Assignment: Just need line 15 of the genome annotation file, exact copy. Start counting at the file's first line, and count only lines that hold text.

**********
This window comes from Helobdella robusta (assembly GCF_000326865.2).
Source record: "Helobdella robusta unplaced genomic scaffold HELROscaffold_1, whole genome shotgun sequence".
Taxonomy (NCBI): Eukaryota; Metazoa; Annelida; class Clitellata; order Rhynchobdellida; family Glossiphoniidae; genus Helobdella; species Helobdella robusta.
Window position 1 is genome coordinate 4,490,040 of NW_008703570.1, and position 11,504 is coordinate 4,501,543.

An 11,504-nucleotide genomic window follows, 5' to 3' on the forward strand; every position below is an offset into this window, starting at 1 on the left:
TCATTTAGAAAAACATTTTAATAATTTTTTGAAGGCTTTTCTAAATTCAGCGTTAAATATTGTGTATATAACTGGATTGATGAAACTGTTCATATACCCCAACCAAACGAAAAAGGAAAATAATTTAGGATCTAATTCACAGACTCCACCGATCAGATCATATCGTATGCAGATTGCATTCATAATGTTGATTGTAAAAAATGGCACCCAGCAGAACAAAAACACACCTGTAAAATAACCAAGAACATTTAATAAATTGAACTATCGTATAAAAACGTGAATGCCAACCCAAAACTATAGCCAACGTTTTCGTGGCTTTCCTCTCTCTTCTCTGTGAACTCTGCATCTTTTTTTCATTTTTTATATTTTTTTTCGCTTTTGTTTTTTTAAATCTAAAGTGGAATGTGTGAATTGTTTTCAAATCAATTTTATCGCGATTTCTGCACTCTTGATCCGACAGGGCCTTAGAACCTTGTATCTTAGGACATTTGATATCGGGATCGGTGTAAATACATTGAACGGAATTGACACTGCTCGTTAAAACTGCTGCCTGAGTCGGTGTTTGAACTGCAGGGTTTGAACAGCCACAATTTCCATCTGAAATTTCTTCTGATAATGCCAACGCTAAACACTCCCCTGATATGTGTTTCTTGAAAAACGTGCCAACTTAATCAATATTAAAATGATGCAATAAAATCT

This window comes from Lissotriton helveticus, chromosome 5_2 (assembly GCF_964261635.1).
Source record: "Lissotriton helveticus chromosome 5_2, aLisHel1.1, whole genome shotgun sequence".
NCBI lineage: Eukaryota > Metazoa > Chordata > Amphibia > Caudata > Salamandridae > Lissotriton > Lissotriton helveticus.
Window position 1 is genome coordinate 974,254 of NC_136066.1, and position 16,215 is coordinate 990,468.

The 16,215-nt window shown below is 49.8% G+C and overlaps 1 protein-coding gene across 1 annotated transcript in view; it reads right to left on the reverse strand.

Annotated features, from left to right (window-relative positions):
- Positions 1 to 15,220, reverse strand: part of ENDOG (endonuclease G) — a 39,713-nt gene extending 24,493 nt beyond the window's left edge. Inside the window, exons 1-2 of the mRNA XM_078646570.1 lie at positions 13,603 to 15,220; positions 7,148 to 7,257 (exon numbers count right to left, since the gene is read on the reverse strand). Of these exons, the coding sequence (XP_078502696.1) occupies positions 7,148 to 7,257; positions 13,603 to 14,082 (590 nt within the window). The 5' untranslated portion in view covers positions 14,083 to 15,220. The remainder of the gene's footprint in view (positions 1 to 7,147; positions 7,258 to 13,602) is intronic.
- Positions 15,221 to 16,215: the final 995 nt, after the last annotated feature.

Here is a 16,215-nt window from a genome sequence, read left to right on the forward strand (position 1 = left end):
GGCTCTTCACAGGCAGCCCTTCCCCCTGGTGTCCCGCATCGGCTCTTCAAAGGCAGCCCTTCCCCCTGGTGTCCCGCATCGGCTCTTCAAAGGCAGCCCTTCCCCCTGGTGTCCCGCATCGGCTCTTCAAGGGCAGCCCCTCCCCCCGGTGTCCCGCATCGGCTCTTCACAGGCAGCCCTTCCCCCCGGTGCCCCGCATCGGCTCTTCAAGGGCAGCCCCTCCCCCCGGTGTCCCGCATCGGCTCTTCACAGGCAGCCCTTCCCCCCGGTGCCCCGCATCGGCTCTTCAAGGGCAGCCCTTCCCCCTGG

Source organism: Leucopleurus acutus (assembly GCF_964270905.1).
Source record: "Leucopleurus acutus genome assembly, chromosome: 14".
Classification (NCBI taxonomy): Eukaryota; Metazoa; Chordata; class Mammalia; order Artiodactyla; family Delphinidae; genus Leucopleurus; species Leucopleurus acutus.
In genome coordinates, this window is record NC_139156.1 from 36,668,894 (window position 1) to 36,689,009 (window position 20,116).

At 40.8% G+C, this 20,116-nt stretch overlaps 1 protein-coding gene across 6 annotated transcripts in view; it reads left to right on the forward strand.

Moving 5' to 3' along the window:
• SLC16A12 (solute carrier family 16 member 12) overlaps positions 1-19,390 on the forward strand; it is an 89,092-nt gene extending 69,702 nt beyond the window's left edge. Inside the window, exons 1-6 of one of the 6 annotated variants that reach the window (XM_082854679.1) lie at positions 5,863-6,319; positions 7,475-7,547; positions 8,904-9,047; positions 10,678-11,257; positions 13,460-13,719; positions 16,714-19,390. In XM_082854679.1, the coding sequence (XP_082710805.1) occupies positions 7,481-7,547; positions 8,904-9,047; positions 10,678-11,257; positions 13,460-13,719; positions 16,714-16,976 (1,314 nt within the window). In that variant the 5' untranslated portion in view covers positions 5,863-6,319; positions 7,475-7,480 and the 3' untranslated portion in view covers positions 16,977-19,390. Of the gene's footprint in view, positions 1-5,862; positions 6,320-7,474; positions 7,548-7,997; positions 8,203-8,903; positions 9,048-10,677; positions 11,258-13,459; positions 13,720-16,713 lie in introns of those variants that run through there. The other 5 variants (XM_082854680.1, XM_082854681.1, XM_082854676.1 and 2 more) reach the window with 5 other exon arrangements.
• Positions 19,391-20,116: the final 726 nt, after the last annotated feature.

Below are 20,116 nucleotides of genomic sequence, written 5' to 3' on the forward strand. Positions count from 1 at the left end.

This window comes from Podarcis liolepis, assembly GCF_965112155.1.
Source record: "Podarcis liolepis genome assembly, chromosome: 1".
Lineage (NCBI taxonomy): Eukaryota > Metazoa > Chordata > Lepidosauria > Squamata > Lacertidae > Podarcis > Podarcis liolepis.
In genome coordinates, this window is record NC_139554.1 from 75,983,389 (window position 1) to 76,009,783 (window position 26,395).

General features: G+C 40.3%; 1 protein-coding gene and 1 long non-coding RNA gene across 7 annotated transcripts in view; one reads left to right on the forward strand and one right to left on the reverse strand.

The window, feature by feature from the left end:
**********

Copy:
Here is a 16,215-nt window from a genome sequence, read left to right on the forward strand (position 1 = left end):